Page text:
Context: A third equivalent of duty is borrowed from sensibility and not, like the preceding, from intelligence and activity. It’s the growing fusion of sensibilities, and the ever increasing sociable character of elevated pleasures, from which results a kind of duty or superior necessity which pushes us naturally and rationally towards others. By virtue of evolution, our pleasures grow and become increasingly impersonal; we cannot experience enjoyment within our selves as if on a deserted isle. Our milieu, to which we better adapt ourselves every day, is human society, and we can no more be happy outside of this milieu than we can breathe outside the air. The purely selfish happiness of certain Epicureans is a chimera, an abstraction, an impossibility; the true human pleasures are all more or less social. Pure egoism, rather than being an affirmation of the self, is a mutilation of the self.

Karel Čapek photo

„I think it is possible, and that is the most dramatic element in modern civilization, that a human truth is opposed to another human truth no less human, ideal against ideal, positive worth against worth no less positive, instead of the struggle being as we are so often told, one between noble truth and vile selfish error.“

—  Karel Čapek Czech writer 1890 - 1938

R.U.R. supplement in The Saturday Review (1923)
Context: Be these people either Conservatives or Socialists, Yellows or Reds, the most important thing is — and that is the point I want to stress — that all of them are right in the plain and moral sense of the word... I ask whether it is not possible to see in the present social conflict of the world an analogous struggle between two, three, five equally serious verities and equally generous idealisms? I think it is possible, and that is the most dramatic element in modern civilization, that a human truth is opposed to another human truth no less human, ideal against ideal, positive worth against worth no less positive, instead of the struggle being as we are so often told, one between noble truth and vile selfish error.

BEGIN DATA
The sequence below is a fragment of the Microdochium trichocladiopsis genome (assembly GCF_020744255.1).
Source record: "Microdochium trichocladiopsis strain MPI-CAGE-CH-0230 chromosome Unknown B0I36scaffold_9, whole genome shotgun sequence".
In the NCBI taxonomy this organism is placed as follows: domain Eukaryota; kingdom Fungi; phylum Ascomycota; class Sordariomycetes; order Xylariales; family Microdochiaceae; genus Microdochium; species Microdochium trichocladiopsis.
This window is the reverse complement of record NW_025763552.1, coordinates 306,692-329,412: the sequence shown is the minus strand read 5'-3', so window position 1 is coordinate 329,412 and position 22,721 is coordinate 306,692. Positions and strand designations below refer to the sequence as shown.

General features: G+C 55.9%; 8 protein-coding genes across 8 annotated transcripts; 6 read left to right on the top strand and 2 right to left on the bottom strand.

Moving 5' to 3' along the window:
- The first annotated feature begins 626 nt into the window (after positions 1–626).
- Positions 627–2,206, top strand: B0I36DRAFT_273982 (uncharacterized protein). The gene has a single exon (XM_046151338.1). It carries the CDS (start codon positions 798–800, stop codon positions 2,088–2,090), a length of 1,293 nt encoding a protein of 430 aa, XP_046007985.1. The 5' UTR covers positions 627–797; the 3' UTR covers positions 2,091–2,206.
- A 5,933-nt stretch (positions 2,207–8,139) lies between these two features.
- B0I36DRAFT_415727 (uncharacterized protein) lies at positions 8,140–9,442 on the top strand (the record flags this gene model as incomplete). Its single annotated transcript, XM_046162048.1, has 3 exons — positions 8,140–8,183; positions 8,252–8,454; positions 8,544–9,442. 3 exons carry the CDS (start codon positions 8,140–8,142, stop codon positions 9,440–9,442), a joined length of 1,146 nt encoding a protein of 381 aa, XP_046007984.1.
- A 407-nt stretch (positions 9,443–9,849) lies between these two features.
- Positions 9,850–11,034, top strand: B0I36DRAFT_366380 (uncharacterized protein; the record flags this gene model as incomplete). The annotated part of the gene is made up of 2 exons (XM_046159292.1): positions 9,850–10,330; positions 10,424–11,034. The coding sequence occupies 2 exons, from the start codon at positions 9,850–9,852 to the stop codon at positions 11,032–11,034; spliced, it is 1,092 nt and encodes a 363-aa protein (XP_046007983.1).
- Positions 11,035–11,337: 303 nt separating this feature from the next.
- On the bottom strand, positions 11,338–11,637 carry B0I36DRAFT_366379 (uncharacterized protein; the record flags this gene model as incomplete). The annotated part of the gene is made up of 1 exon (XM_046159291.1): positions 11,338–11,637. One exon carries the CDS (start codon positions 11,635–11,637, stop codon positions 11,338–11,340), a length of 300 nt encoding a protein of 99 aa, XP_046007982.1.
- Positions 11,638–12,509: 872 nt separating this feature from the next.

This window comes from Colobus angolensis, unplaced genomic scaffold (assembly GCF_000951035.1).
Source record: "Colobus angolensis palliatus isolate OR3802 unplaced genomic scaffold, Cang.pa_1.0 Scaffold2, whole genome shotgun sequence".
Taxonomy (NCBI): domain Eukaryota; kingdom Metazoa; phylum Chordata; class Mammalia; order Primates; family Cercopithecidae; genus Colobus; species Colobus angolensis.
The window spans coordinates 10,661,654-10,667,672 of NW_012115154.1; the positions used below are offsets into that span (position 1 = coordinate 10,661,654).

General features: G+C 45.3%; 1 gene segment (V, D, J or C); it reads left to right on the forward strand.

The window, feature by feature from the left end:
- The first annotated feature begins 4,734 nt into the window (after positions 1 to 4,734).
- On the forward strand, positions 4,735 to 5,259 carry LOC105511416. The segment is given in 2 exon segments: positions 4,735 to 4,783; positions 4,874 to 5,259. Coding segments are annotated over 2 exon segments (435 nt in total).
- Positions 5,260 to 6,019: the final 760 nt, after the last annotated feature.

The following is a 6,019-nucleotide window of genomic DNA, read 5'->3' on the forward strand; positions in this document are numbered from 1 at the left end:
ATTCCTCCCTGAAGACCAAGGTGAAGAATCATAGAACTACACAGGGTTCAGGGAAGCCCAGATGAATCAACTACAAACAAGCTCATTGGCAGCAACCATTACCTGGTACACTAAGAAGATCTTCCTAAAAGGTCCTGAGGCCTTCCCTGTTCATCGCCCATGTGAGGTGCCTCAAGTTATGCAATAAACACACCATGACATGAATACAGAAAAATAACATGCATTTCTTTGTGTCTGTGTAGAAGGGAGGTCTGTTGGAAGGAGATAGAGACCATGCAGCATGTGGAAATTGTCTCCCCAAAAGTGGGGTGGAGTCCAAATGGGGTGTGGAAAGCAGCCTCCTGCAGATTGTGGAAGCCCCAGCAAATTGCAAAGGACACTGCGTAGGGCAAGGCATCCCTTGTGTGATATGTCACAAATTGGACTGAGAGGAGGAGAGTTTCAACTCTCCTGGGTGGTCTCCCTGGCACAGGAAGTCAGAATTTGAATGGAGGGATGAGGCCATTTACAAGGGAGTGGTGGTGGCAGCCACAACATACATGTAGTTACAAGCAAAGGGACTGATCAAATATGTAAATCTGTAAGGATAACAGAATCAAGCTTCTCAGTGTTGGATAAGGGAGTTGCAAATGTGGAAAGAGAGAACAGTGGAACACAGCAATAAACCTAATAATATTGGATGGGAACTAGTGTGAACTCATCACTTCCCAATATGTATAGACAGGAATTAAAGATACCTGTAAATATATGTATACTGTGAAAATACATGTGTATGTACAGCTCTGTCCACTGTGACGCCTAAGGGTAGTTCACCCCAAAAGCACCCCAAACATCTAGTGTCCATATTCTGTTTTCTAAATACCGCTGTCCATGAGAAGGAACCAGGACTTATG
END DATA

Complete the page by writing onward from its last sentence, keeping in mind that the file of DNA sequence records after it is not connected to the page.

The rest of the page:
H. G. Wells photo
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„These countless human beings, both inside and outside our country, had the nobility of spirit to stand in the path of tyranny and injustice, without seeking selfish gain. They recognised that an injury to one is an injury to all and therefore acted together in defense of justice and a common human decency.“

—  Nelson Mandela President of South Africa, anti-apartheid activist 1918 - 2013

1990s, Nobel Prize acceptance speech (1993)
Context: I am also here today as a representative of the millions of people across the globe, the anti-apartheid movement, the governments and organisations that joined with us, not to fight against South Africa as a country or any of its peoples, but to oppose an inhuman system and sue for a speedy end to the apartheid crime against humanity.
These countless human beings, both inside and outside our country, had the nobility of spirit to stand in the path of tyranny and injustice, without seeking selfish gain. They recognised that an injury to one is an injury to all and therefore acted together in defense of justice and a common human decency.

William Howard Taft photo

„Socialism proposes no adequate substitute for the motive of enlightened selfishness that to-day is at the basis of all human labor and effort, enterprise and new activity.“

—  William Howard Taft American politician, 27th President of the United States (in office from 1909 to 1913) 1857 - 1930

Popular Government: Its Essence, Its Permanence and Its Perils, chapter 4, p.91 (1913).

Julia Ward Howe photo

„There is no hell like that of a selfish heart, and there is no misfortune so great as that of not being able to make a sacrifice.“

—  Julia Ward Howe American abolitionist, social activist, and poet 1819 - 1910

22 August 1875.
The Walk With God (1919)
Context: There is no hell like that of a selfish heart, and there is no misfortune so great as that of not being able to make a sacrifice. These two thoughts come to me strongly this morning. It is something to have learned these truths so that we can never again doubt them.

Jeanette Winterson photo
Ambrose Bierce photo

„Selfish, adj. Devoid of consideration for the selfishness of others.“

—  Ambrose Bierce American editorialist, journalist, short story writer, fabulist, and satirist 1842 - 1914

The Devil's Dictionary (1911)
Source: The Unabridged Devil's Dictionary